Before the rapid development of streaming platforms (Netflix, Start, Amediateka), there was a condescending mindset towards the quality of phonograms for TV shows. Broadcasting is over, might be a rebroadcast, whatever, who cares? What goes on the Internet stays on the Internet. Viewers no longer watch anything on an old TV set with mono audio. They watch content on their smartphones with headphones on or in a home theatre. I heard comments on the sound mixing in a TV show. A viewer pointed out the great production of a stereo panorama in which the sound of violins passes from one ear to another simultaneously with the action in the scene. So, in terms of technique, the workflow is the same for both a movie and a TV series.
Do you have any preferences for musical instruments when composing?
I wish to say I prefer the grand piano, but no. PC is my absolute favorite these days. As a pianist myself, I note my ideas on keyboards. Yet one cannot make music without special software. Even if 100 percent of the parts re-recorded with acoustic instruments, the melody itself is made on a PC anyways. It’s always cheaper, faster, and easier. One can show a draft to the team and make changes before the studio recording.
Mind to share your creative process?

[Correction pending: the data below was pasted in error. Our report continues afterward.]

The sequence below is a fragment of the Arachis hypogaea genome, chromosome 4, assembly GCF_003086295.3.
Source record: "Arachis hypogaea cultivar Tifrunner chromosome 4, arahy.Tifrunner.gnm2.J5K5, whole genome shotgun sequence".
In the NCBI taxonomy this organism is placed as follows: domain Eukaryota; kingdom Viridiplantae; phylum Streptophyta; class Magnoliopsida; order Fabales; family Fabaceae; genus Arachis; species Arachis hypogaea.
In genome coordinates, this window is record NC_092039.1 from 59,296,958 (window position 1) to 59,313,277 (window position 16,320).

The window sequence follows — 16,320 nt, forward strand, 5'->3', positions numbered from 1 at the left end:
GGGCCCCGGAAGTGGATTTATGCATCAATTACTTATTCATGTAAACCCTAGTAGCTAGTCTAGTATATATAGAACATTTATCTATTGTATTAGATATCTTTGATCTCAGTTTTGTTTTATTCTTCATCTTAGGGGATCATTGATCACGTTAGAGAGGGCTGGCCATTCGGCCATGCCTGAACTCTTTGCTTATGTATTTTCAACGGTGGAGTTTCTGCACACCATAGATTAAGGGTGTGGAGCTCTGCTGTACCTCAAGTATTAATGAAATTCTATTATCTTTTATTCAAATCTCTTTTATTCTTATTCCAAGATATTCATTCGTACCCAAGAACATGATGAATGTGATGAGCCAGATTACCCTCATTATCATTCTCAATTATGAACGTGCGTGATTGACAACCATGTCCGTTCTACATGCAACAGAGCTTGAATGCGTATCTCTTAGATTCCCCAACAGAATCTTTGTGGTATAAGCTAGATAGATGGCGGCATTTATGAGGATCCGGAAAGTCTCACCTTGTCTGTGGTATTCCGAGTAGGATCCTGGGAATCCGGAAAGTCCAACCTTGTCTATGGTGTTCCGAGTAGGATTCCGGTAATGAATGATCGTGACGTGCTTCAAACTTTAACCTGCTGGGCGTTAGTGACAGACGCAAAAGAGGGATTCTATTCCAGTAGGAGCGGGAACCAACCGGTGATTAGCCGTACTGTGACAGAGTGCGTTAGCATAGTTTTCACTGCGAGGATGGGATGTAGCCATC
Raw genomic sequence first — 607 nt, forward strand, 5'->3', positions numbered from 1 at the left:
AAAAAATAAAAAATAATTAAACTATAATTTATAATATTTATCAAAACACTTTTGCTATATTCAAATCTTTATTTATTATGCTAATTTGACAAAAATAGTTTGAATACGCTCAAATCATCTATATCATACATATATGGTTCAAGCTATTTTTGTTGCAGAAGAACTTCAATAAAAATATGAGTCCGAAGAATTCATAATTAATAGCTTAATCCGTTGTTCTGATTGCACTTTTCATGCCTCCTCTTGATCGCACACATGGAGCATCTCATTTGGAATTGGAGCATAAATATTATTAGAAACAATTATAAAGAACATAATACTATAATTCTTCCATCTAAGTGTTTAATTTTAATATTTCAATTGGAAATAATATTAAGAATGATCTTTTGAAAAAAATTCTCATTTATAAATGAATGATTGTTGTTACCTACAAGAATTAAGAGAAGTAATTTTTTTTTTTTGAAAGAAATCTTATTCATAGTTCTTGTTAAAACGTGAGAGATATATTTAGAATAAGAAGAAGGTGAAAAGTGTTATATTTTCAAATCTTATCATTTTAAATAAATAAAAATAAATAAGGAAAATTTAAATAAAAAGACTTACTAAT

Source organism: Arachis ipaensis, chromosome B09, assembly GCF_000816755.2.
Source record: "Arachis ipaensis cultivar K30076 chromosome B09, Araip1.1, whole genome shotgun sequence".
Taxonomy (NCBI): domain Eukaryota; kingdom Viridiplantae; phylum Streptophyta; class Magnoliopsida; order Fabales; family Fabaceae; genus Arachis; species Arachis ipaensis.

I don’t really believe in things like “inspiration” or “muse.” It doesn’t mean that I am only into a calculated rational approach. I am creative, but I keep in mind that my job is not to write masterpieces for future generations. My job is to create a layer for a movie, which is a complex piece. That’s my craft, my profession. I am aiming for the best time management possible. As soon as the music theme challenge is clear, I work on a round-the-clock schedule. I usually get down to work only if I can imagine the result. I think on melody, tempo, and time signature while getting stuck in a traffic jam, watching the news, smoking, going to sleep, reading a book, and so on. When I start composing, I just write down whatever I invented earlier. It’s not that hard. I take notes on everything I see and hear in a movie or a TV show; is this choice good, what is to strive for, what instruments used, and why. Then I implement these findings in my own pieces. So that is the core of my creative process, I guess. Writing down observations in an audio form takes not much time. I get a movie scene without any music; some action is taking place. I count tempo, think of where should be development, “turning point” and climax. Then I take these points into account and start composing.